Turning to the Lewinsky paradigm, the similarities lie in the sexual nature of the underlying conduct – and the understandable human impulse to want to conceal it from the public. It’s plausible that Trump wanted to keep Daniels silent because he thought that his getting elected president would give her an incentive to speak out, thus embarrassing him and his family. Seen through this lens, the election was the occasion for the payoff to Daniels, but Trump wasn’t paying off Daniels in order to get elected. He was hedging against the possibility that he would win and then be embarrassed.
Part of the reason that Democrats found it easier to forgive Clinton for lying under oath (and to the public) about his relationship with Lewinsky is the recognition that people lie about sex to avoid embarrassment. No one believes such lies are morally permissible or attractive, but they are a recognizable genre of human fallibility.
Which is it? What is forgivable? The flesh is weak. Men will do these things. And the women were willing. These things happen. What is not forgivable? This was cynically planned election fraud, a decision to commit a series of felonies, perhaps with the Russians, and then to commit those felonies, win the election, and then hide those felonies. And anyway, women are meant to be used. They love it.
That might be the argument for the next year or two, but we have a president who hangs out with porn stars and Playboy bunnies, and the publisher of the National Enquirer and various enforcers and thugs from the old days. The Cohen crimes do speak volumes about the kind of people Donald Trump surrounded himself with.
That’s a more general problem. Tom Nichols is a professor at the Naval War College and the author of The Death of Expertise: The Campaign Against Established Knowledge and Why it Matters:
People are now exposed to more information than ever before, provided both by technology and by increasing access to every level of education. These societal gains, however, have also helped fuel a surge in narcissistic and misguided intellectual egalitarianism that has crippled informed debates on any number of issues. Today, everyone knows everything: with only a quick trip through WebMD or Wikipedia, average citizens believe themselves to be on an equal intellectual footing with doctors and diplomats. All voices, even the most ridiculous, demand to be taken with equal seriousness, and any claim to the contrary is dismissed as undemocratic elitism.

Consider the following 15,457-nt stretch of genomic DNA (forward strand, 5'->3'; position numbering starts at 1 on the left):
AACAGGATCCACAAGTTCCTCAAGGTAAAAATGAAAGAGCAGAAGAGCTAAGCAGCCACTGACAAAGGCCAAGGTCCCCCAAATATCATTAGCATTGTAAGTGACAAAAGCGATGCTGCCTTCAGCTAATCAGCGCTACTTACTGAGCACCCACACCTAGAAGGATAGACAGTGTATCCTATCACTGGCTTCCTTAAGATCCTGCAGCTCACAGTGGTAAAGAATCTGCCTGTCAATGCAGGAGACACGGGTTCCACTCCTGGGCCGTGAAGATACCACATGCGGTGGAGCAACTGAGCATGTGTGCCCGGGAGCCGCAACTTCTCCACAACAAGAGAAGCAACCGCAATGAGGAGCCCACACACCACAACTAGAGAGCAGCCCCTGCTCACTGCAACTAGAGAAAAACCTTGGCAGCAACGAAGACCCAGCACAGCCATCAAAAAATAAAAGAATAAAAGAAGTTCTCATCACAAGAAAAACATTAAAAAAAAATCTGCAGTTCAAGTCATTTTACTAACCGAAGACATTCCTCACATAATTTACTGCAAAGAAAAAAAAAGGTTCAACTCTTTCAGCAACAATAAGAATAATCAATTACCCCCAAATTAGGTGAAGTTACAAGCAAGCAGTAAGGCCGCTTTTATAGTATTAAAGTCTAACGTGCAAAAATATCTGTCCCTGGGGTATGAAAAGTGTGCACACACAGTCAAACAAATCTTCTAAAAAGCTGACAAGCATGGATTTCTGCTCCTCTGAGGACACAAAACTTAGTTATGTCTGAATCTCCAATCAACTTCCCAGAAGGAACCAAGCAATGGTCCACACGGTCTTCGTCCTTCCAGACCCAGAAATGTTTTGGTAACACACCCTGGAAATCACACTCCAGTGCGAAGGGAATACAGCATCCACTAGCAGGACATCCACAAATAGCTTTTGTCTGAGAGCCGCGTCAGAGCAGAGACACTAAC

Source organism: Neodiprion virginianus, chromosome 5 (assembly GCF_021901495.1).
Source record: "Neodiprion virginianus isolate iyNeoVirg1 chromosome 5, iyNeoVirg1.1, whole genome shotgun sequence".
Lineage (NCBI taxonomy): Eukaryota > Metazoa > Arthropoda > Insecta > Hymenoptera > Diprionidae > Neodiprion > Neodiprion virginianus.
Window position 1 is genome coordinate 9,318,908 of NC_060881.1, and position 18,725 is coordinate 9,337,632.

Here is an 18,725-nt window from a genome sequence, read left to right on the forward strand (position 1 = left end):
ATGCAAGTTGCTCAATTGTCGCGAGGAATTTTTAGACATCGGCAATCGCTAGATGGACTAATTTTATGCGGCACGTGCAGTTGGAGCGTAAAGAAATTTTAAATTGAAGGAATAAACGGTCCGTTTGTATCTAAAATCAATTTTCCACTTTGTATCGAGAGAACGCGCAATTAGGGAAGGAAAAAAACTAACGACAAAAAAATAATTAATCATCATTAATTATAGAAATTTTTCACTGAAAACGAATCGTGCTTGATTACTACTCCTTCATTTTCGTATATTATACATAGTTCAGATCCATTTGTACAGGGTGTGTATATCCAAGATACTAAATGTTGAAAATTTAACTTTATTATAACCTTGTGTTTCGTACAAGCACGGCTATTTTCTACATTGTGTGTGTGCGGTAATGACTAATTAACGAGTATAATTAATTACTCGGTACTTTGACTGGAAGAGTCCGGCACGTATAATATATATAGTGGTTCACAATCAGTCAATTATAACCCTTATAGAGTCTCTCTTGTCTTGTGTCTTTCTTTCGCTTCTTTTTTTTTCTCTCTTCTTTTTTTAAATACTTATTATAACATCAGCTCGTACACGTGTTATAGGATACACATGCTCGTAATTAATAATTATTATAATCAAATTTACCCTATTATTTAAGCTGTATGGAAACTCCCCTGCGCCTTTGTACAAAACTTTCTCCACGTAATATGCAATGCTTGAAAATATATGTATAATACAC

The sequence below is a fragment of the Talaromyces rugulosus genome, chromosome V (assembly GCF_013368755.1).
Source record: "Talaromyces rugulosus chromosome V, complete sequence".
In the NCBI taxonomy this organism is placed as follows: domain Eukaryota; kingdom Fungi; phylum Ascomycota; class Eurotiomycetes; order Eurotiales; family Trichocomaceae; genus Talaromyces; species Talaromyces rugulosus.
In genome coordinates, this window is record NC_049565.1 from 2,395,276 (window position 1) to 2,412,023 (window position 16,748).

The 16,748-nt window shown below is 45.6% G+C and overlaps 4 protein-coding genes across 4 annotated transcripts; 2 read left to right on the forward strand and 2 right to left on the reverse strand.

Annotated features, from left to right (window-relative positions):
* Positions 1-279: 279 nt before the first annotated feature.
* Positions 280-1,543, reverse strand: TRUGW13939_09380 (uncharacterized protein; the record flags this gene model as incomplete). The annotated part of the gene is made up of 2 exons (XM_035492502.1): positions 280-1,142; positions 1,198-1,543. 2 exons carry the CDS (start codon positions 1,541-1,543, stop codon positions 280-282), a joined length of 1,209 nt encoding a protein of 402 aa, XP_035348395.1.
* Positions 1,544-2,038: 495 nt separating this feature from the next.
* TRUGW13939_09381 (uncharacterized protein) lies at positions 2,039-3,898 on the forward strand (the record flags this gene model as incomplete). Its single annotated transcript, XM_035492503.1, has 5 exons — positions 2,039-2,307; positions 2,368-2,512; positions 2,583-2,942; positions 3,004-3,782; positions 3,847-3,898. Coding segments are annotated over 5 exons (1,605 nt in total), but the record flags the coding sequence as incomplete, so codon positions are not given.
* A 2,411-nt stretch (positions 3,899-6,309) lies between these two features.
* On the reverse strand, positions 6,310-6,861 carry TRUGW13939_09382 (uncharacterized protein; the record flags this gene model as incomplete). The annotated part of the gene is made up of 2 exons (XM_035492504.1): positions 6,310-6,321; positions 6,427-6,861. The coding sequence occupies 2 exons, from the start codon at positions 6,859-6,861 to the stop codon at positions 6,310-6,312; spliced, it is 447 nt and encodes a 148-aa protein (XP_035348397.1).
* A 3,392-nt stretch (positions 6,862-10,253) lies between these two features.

Now he says this:
When Donald Trump ran for president, he brushed off concerns about his own lack of governing experience by repeatedly promising to hire “only with the best and most serious people,” as he said in 2015, adding, “We want top-of-the-line professionals.” When asked, just weeks before Election Day 2016, what his criteria would be for choosing senior staff, he answered: “Track record. Great competence, love of what they’re doing, how they’re getting along with people, references” and, the candidate added a bit later, “you need people that are truly, truly capable.”
Last week, just over two years later, Trump tweeted that his first secretary of state, Rex Tillerson, was “dumb as a rock” after Tillerson said Trump “doesn’t like to read”; Trump announced that former Fox News personality Heather Nauert will succeed former governor Nikki Haley as U.S. ambassador to the United Nations; and Sunday, Vice President Pence’s highly touted aide, Nick Ayers, announced via tweet that he is turning down Trump’s offer to make him White House chief of staff.
This isn’t working: